Yes, the pros and cons you listed are very comprehensive. I am sure it will help a lot of people who are considering soapstone sink.
I surely hope my soapstone sink and counter will outlast me. I feel almost guilty to get one installed, knowing that I will only live there for like 30 years (till retirement). I guess I can only hope that the next owner will appreciate soapstone as much as we do, and hope they won't throw it out during their remodel... (husband says I worry too much.)
Haha! You sound like me. we just moved into this (Savannah, GA) home a few months ago and I already fear leaving the kitchen I have designed to my exact specifications only to have a future buyer not appreciate it. I am confident choosing soapstone now even if difficult to find down in this neck of the woods on account of the age of the home and the overall fit.
You do not have to answer, but can someone ballpark for me the cost and dimensions - seeking about 18"x30" - of a carved soapstone sink? I know I can get a 'prefab' (their words) for around $2200 and for double the cost have one built from the same slab as my countertops (I would choose this option on account of differences in aging, color change, etc.) Thanks for your previous replies, I am meeting my contractor with this decision this week.
For what it's worth, I'm in Los Angeles and bought my Brazilian soapstone counter locally. I had to order the sink from VT. It was made from stone I selected from a picture.
It seemed close enough to the counter to work for me. I was aware even then that I was only working from colors that were going to begin to change. Nevertheless, what I wanted was natural materials and I got comfortable with the idea that there is a lot of variation in nature and there might as well be in my kitchen.
As it turned out, the stone on my counters had a good bit of dark green in it. The sink was purely black with a single highly visible white vein that my counters don't have (wish they did!). Even so, they look great together. I think I'm the only person who can see that they're not matched. In strong light I can still see the green in my counters but soapstone seems to default to black over time whatever you do so this is probably less of an issue than you're anticipating.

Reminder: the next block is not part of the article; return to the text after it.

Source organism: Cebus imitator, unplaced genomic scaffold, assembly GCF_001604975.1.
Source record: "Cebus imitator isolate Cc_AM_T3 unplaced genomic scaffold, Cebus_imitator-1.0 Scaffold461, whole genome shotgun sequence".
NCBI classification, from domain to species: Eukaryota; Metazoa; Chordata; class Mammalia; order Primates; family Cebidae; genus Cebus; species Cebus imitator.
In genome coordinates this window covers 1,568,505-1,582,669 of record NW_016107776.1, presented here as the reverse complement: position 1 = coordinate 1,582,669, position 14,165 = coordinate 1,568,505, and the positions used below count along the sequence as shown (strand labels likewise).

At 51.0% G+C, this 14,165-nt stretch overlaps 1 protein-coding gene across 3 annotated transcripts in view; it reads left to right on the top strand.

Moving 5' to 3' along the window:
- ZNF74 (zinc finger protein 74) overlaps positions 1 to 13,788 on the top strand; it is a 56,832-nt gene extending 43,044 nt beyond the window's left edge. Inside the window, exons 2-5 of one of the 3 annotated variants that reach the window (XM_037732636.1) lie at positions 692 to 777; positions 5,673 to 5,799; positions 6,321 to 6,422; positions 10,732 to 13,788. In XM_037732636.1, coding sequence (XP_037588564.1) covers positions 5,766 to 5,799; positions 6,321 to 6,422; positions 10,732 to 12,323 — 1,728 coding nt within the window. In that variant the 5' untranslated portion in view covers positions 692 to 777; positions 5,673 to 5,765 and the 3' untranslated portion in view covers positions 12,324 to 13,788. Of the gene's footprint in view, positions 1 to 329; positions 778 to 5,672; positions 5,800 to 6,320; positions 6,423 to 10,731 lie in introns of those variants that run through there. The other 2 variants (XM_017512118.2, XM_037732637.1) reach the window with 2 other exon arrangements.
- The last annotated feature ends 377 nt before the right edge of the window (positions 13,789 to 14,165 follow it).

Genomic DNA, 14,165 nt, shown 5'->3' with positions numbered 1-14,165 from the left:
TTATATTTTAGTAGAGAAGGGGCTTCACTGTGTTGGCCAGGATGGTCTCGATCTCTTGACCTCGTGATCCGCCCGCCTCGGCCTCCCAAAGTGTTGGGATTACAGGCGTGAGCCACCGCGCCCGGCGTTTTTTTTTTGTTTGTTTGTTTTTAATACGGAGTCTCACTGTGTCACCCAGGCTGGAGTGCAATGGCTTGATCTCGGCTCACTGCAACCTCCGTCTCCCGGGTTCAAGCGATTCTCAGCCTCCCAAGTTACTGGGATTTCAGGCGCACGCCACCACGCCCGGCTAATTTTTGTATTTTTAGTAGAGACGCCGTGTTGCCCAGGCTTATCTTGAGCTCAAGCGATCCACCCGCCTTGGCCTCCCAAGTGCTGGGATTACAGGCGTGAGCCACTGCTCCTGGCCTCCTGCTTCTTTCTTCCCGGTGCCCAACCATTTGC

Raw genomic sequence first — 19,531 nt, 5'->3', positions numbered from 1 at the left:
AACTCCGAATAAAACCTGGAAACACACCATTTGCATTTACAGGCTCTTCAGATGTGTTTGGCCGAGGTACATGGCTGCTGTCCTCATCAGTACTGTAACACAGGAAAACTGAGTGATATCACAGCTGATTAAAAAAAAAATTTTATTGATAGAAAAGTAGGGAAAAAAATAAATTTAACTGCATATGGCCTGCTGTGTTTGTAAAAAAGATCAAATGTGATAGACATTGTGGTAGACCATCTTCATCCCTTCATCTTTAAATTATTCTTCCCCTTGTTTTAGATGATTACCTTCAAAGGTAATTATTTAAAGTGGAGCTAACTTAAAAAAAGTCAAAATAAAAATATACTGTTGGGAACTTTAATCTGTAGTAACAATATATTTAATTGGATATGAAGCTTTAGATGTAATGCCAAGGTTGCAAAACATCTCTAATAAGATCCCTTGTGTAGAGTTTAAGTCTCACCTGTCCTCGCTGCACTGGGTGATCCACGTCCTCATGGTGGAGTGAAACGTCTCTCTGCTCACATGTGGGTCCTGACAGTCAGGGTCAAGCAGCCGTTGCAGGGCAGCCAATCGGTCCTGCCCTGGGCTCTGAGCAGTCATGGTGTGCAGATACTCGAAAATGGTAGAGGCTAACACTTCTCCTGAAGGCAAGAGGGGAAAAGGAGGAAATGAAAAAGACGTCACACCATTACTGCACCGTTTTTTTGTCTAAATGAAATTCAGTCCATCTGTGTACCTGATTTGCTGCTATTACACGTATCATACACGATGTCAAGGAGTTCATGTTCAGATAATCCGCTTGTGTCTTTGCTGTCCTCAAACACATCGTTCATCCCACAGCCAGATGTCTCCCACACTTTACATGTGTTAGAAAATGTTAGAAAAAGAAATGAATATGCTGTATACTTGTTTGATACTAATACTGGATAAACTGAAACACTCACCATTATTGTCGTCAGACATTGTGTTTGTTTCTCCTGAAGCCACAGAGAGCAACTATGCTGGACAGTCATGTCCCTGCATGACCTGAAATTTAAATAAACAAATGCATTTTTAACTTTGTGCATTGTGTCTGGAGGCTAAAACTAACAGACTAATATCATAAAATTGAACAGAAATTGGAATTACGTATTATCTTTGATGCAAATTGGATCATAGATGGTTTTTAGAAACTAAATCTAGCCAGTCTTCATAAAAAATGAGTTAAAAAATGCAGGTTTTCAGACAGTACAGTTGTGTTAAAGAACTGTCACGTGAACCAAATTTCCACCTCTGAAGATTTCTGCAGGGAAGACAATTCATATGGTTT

PS I don't oil my counters anymore. Haven't in years. I oiled my brand new sink exactly once.
If you're going to be oiling yours Black & Decker makes a neat little rotary polishing/sanding tool for about $30 that speeds up the process. It makes a big difference if you have lots of counter or deep ones like my 4' deep peninsula. Pressing out and down at the same time is a b*tch!
Yup. My sink came from VT to SoCal. I had to have it installed by stonemasons who had never done soapstone before.
I was nervous but I trusted my GC who said he wouldn't let them rush anything or make any mistakes. I couldn't be there when it was being installed because I was a wreck but it all worked out just fine.
I suspect you're in my now and enjoying your sink. MAZEL TOV!
I have soapstone counters, but went with a fireclay farmhouse sink.
One thought I had is that (whatever sink material you choose) you may want to consider using a simple plastic dishpan (!). Old-fashioned, I know. But I have really come to love this style of doing dishes (my main sink basin is ~huge~ ) the simple plastic dishpan is small and light and easy to disinfect. I also don't feel about about recycling/disposing of it. It's softer than either soapstone or fireclay and easier on dishes (chipping-wise).
Good luck with the remodel!
okay, rec'd the quote tonight for the sink and it costs $4500, nearly the total cost for the soapstone countertops! I did ask to have it made from the slab as my countertops. Is this what I should expect or do they have me over a barrel since there aren't many others providing them in my area? Uggh!